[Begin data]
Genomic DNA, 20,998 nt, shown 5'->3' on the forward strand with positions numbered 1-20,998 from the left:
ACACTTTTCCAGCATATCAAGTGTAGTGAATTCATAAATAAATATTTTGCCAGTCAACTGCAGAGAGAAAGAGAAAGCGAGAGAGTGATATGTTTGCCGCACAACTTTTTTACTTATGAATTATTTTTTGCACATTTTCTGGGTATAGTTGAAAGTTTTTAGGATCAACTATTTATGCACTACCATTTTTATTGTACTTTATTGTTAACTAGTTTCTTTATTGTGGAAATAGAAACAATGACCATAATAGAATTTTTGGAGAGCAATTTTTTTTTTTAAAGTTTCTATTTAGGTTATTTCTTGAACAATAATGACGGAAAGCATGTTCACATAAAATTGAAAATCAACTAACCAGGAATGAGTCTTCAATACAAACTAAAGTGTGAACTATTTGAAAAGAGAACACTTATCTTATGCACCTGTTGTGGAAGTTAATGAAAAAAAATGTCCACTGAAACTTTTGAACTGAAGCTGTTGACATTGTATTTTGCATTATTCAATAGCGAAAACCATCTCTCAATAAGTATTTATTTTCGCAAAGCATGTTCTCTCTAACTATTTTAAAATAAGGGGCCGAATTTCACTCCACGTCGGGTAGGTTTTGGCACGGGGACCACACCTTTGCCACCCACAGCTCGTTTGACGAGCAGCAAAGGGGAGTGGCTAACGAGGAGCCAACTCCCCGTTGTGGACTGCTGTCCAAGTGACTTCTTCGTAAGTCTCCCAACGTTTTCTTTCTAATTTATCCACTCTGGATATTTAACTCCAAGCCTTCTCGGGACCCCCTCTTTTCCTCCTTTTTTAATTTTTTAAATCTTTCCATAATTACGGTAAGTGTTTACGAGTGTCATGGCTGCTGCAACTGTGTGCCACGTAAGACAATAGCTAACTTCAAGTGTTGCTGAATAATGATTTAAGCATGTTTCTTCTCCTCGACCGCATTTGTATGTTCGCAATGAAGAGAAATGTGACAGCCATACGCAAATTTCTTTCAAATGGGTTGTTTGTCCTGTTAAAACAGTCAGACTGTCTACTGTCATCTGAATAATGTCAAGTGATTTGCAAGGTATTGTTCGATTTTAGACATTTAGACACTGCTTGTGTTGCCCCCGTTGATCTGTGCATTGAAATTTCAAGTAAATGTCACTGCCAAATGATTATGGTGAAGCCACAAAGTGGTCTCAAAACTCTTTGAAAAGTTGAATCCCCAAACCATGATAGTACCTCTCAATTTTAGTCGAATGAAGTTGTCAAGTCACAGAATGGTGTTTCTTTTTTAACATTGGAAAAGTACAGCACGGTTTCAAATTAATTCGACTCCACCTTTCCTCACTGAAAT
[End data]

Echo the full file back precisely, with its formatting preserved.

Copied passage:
Genomic DNA, 20,998 nt, shown 5'->3' on the forward strand with positions numbered 1-20,998 from the left:
ACACTTTTCCAGCATATCAAGTGTAGTGAATTCATAAATAAATATTTTGCCAGTCAACTGCAGAGAGAAAGAGAAAGCGAGAGAGTGATATGTTTGCCGCACAACTTTTTTACTTATGAATTATTTTTTGCACATTTTCTGGGTATAGTTGAAAGTTTTTAGGATCAACTATTTATGCACTACCATTTTTATTGTACTTTATTGTTAACTAGTTTCTTTATTGTGGAAATAGAAACAATGACCATAATAGAATTTTTGGAGAGCAATTTTTTTTTTTAAAGTTTCTATTTAGGTTATTTCTTGAACAATAATGACGGAAAGCATGTTCACATAAAATTGAAAATCAACTAACCAGGAATGAGTCTTCAATACAAACTAAAGTGTGAACTATTTGAAAAGAGAACACTTATCTTATGCACCTGTTGTGGAAGTTAATGAAAAAAAATGTCCACTGAAACTTTTGAACTGAAGCTGTTGACATTGTATTTTGCATTATTCAATAGCGAAAACCATCTCTCAATAAGTATTTATTTTCGCAAAGCATGTTCTCTCTAACTATTTTAAAATAAGGGGCCGAATTTCACTCCACGTCGGGTAGGTTTTGGCACGGGGACCACACCTTTGCCACCCACAGCTCGTTTGACGAGCAGCAAAGGGGAGTGGCTAACGAGGAGCCAACTCCCCGTTGTGGACTGCTGTCCAAGTGACTTCTTCGTAAGTCTCCCAACGTTTTCTTTCTAATTTATCCACTCTGGATATTTAACTCCAAGCCTTCTCGGGACCCCCTCTTTTCCTCCTTTTTTAATTTTTTAAATCTTTCCATAATTACGGTAAGTGTTTACGAGTGTCATGGCTGCTGCAACTGTGTGCCACGTAAGACAATAGCTAACTTCAAGTGTTGCTGAATAATGATTTAAGCATGTTTCTTCTCCTCGACCGCATTTGTATGTTCGCAATGAAGAGAAATGTGACAGCCATACGCAAATTTCTTTCAAATGGGTTGTTTGTCCTGTTAAAACAGTCAGACTGTCTACTGTCATCTGAATAATGTCAAGTGATTTGCAAGGTATTGTTCGATTTTAGACATTTAGACACTGCTTGTGTTGCCCCCGTTGATCTGTGCATTGAAATTTCAAGTAAATGTCACTGCCAAATGATTATGGTGAAGCCACAAAGTGGTCTCAAAACTCTTTGAAAAGTTGAATCCCCAAACCATGATAGTACCTCTCAATTTTAGTCGAATGAAGTTGTCAAGTCACAGAATGGTGTTTCTTTTTTAACATTGGAAAAGTACAGCACGGTTTCAAATTAATTCGACTCCACCTTTCCTCACTGAAAT